New UK visa system shuts EU’s low-skilled; to benefit Indian professionals



Citizens of the European Union will no longer enjoy preferential access to living and working in the post-Brexit UK from January 1, 2021 under a new points-based immigration system likely to benefit Indian professionals who are already preferred by British employers.

Announcing the radical change on Wednesday, home secretary Priti Patel – daughter of Indian-origin immigrants – said the ‘free movement’ enjoyed by EU citizens over decades of UK’s membership of the EU will end, offering more opportunities to global talent.

The UK already issues more than half of its work visas to Indian professionals (52 per cent of Tier 2 visas). The new system, which has a lower annual salary threshold (£25,600) is likely to enable more Indians to access employment opportunities in the post-Brexit UK.

British business organisations cautiously welcomed the new regime, hailing the scrapping of cap on work visas, but feared severe labour shortages when low-skilled EU citizens will no longer be available in hospitality, care, food processing and other sectors.

Patel advised them to adapt and train 8 million economically inactive people in the UK population: “UK businesses will need to adapt and adjust to the end of free movement…(It) is important that employers move away from a reliance on the UK’s immigration system as an alternative to investment in staff retention, productivity, and wider investment in technology”.

The new system’s policy document states: “For too long, distorted by European free movement rights, the immigration system has been failing to meet the needs of the British people. Failing to deliver benefits across the UK and failing the highly-skilled migrants from around the world who want to come to the UK”.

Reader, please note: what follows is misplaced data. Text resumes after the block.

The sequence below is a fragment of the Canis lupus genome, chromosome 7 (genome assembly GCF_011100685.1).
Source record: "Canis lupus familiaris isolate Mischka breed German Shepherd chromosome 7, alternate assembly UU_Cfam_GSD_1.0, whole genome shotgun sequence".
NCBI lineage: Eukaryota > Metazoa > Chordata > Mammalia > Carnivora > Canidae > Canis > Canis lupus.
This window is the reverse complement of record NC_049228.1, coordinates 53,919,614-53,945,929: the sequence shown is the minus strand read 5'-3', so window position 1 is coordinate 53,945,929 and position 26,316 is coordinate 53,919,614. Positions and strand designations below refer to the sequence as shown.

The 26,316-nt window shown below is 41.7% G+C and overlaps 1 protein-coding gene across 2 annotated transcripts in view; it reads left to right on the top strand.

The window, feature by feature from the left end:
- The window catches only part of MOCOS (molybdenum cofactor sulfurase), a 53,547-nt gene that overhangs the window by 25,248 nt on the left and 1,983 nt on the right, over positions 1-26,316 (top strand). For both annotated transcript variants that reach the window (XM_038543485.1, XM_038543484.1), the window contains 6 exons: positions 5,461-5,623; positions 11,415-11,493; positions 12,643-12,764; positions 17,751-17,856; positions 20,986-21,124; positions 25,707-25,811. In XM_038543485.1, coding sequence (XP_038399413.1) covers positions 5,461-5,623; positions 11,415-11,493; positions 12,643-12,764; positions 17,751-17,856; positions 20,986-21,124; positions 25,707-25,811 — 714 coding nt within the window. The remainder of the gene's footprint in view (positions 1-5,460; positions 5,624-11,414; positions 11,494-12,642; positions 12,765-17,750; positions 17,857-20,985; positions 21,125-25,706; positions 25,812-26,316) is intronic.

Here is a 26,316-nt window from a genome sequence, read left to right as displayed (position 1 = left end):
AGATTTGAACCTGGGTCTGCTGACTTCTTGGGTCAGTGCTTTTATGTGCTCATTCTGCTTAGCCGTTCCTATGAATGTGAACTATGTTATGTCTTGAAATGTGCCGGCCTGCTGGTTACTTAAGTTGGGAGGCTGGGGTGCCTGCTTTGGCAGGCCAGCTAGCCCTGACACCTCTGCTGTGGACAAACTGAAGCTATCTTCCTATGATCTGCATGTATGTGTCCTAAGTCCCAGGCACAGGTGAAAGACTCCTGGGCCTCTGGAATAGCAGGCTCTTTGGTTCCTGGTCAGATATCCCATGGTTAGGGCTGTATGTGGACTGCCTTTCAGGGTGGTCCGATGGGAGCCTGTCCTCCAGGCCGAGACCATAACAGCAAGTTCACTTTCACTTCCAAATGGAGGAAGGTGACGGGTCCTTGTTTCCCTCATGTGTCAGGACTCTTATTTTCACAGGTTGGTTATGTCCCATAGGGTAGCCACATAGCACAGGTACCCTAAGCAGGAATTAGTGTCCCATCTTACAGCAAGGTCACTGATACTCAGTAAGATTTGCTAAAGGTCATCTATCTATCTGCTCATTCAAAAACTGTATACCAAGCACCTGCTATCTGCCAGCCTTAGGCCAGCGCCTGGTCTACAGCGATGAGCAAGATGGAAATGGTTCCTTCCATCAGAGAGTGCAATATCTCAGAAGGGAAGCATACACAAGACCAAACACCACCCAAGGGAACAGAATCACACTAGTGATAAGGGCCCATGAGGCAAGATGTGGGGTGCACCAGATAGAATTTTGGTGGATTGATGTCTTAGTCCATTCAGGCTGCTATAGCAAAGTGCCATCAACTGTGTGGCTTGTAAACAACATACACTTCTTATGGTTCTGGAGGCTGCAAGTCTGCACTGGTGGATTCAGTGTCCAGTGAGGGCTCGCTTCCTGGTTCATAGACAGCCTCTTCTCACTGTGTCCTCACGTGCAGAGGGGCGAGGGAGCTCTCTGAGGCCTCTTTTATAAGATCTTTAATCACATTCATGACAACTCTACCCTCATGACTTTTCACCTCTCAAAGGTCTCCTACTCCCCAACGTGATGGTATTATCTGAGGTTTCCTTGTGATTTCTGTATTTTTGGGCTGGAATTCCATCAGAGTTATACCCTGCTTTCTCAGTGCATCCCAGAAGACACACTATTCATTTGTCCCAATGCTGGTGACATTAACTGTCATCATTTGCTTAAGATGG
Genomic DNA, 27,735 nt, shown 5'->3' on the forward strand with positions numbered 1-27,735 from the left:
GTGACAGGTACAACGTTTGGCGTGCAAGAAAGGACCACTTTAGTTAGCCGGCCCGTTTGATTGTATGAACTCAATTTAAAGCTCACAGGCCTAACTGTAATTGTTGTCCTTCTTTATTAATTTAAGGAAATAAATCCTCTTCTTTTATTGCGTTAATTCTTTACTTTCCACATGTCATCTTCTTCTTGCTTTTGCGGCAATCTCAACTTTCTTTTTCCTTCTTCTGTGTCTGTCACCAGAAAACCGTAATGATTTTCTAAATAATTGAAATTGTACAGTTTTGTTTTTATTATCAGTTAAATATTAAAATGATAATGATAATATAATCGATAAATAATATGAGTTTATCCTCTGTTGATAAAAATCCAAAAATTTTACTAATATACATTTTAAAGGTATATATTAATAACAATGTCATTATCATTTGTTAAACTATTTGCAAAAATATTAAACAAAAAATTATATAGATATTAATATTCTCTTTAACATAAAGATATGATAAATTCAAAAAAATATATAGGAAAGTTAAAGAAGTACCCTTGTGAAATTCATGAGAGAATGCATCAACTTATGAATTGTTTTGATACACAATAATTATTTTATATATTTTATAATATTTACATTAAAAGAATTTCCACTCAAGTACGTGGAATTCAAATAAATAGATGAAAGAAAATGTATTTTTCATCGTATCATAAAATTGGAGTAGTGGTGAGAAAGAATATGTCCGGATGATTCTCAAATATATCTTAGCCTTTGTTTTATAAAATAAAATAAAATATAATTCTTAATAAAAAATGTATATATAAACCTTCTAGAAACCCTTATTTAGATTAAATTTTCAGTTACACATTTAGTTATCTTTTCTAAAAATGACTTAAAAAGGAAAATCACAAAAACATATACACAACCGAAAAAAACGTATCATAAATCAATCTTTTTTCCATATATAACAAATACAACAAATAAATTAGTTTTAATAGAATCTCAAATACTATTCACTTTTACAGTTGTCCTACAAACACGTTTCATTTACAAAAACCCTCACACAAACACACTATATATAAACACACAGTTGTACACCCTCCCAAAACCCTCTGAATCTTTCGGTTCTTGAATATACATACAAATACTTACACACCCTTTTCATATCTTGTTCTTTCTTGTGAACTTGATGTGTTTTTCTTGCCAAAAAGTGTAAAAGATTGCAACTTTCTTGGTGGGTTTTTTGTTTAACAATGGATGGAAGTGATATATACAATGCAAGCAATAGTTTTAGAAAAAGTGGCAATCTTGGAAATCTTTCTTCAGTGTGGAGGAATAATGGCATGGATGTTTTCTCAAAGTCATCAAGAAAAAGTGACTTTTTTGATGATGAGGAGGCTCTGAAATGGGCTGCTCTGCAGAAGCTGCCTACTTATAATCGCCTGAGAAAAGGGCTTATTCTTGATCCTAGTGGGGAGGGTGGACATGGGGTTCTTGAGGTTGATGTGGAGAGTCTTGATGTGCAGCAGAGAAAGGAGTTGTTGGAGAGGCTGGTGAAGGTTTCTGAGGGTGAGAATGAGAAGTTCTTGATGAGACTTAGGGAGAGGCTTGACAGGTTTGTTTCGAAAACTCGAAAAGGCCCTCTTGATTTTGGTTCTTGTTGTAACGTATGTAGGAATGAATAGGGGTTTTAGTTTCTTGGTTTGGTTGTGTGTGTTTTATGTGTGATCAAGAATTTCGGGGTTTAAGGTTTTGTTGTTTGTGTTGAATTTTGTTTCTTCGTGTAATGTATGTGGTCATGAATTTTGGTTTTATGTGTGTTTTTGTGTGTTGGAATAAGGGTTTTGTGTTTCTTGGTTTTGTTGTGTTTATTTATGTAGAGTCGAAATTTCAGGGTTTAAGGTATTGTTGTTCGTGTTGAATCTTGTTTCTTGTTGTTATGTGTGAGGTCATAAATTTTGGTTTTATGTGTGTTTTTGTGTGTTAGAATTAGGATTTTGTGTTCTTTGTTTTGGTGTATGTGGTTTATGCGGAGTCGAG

“Our approach will change all of this. We are implementing a new system that will transform the way in which all migrants come to the UK to work, study, visit or join their family…From 1 January 2021, EU and non-EU citizens will be treated equally”.

Applicants will need to have at least 70 points under heads such as a confirmed job offer, knowledge of English, education qualifications and salary level. Indian students enrolling from September this year will also be eligible for post-study work visa valid for two years.

Jim Bligh of the UK chapter of Confederation of Indian Industry said: “We welcome the Home Office’s proposed new system, which rightly recognises that immigration to the UK should be based on skills, salaries and knowledge of the English language”.

“For business, it’s essential that the system retains flexibility for employers, particularly those bringing in highly-skilled workers on short-term assignments to support UK plc’s growth and transformation. It will also be important to ensure salary thresholds are not a deterrent to finding staff with the right specialist skills from around the world.”

Acting British high commissioner to India, Jan Thompson, added: “The new is great news for Indian nationals looking to work in the UK. It puts Indian applicants on a level playing field, and prioritises those with the greatest skills and talent – something which India has in abundance”.

Usha Parashar, chair of FICCI UK, said: “The majority of Indian businesses in the UK require skilled manpower. The new point-based immigration system coupled with the lower salary threshold is a positive move. This has been a long standing demand of FICCI members”.

“The new system will benefit not just qualified professionals from India but also large number of Indian students in UK universities”.


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